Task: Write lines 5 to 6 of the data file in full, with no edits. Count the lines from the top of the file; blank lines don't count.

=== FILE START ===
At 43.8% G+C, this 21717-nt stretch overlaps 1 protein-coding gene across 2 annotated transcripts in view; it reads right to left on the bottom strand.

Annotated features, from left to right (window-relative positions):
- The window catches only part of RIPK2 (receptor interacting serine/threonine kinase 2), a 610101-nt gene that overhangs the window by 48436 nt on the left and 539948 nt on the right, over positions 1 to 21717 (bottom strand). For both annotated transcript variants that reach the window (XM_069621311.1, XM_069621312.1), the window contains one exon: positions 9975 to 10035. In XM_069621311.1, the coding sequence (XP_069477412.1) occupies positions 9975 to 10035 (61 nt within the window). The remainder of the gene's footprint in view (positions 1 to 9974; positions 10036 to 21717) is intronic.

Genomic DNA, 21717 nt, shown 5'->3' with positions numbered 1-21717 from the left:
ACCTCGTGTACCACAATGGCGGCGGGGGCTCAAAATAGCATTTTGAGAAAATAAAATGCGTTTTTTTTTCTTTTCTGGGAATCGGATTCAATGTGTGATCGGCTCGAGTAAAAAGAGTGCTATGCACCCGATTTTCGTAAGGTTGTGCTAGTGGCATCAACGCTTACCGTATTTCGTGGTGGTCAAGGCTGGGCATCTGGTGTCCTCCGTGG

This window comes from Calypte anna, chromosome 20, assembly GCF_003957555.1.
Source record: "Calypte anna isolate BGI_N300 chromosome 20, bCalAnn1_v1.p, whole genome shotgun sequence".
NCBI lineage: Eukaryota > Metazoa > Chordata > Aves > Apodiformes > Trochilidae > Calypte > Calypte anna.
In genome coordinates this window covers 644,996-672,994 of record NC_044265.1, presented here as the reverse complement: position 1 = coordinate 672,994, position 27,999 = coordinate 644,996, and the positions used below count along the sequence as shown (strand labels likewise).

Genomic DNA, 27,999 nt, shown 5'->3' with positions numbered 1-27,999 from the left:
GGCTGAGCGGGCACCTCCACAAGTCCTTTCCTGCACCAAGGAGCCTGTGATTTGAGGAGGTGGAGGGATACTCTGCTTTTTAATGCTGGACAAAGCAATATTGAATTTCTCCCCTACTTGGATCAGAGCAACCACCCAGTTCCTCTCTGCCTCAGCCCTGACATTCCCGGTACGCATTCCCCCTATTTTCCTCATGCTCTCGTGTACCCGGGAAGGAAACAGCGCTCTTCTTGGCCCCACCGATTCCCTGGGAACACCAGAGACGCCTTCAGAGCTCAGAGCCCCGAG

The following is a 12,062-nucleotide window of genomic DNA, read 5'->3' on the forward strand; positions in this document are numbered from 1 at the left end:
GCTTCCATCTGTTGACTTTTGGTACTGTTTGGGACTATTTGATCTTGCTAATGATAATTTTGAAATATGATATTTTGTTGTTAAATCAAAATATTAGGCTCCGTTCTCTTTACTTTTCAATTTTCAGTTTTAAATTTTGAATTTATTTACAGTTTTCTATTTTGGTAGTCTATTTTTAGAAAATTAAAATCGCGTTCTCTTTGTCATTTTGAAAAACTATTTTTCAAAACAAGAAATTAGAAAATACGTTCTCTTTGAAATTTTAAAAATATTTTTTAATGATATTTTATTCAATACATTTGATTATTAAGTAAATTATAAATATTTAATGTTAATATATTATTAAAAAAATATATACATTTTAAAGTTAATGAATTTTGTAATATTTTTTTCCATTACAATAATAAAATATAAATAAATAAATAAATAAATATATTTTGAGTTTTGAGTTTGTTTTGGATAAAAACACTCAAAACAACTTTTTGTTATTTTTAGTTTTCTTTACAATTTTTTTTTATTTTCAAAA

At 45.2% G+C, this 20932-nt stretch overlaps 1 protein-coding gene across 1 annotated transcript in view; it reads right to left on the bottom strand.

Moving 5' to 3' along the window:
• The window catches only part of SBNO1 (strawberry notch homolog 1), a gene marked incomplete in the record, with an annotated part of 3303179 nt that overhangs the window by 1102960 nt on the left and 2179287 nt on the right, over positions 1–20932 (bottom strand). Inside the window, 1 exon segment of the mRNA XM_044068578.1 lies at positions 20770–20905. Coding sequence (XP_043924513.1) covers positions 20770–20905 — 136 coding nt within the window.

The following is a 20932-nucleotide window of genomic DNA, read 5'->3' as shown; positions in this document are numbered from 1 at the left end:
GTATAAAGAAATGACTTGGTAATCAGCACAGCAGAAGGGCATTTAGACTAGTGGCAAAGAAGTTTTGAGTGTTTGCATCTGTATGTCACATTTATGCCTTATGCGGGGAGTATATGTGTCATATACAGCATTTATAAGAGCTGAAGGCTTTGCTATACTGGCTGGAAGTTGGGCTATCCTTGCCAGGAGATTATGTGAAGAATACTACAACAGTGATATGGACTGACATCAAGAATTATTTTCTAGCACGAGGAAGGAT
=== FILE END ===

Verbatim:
ACCTCGTGTACCACAATGGCGGCGGGGGCTCAAAATAGCATTTTGAGAAAATAAAATGCGTTTTTTTTTCTTTTCTGGGAATCGGATTCAATGTGTGATCGGCTCGAGTAAAAAGAGTGCTATGCACCCGATTTTCGTAAGGTTGTGCTAGTGGCATCAACGCTTACCGTATTTCGTGGTGGTCAAGGCTGGGCATCTGGTGTCCTCCGTGG

This window comes from Calypte anna, chromosome 20, assembly GCF_003957555.1.